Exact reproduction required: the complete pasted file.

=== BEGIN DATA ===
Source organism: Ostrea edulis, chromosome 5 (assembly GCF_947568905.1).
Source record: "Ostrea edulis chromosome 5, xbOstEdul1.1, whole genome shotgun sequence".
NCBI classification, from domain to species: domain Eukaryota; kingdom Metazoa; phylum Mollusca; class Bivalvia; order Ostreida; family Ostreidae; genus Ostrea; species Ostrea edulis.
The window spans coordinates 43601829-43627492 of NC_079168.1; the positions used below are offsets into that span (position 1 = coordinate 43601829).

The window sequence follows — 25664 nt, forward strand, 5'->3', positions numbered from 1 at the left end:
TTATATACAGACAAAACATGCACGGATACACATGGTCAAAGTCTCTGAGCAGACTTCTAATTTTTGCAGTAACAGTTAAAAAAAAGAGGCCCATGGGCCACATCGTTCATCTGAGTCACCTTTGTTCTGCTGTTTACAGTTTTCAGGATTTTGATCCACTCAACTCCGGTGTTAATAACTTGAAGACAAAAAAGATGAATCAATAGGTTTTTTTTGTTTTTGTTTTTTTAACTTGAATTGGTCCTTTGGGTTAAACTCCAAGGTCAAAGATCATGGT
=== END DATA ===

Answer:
Source organism: Ostrea edulis, chromosome 5 (assembly GCF_947568905.1).
Source record: "Ostrea edulis chromosome 5, xbOstEdul1.1, whole genome shotgun sequence".
NCBI classification, from domain to species: domain Eukaryota; kingdom Metazoa; phylum Mollusca; class Bivalvia; order Ostreida; family Ostreidae; genus Ostrea; species Ostrea edulis.
The window spans coordinates 43601829-43627492 of NC_079168.1; the positions used below are offsets into that span (position 1 = coordinate 43601829).

The window sequence follows — 25664 nt, forward strand, 5'->3', positions numbered from 1 at the left end:
TTATATACAGACAAAACATGCACGGATACACATGGTCAAAGTCTCTGAGCAGACTTCTAATTTTTGCAGTAACAGTTAAAAAAAAGAGGCCCATGGGCCACATCGTTCATCTGAGTCACCTTTGTTCTGCTGTTTACAGTTTTCAGGATTTTGATCCACTCAACTCCGGTGTTAATAACTTGAAGACAAAAAAGATGAATCAATAGGTTTTTTTTGTTTTTGTTTTTTTAACTTGAATTGGTCCTTTGGGTTAAACTCCAAGGTCAAAGATCATGGT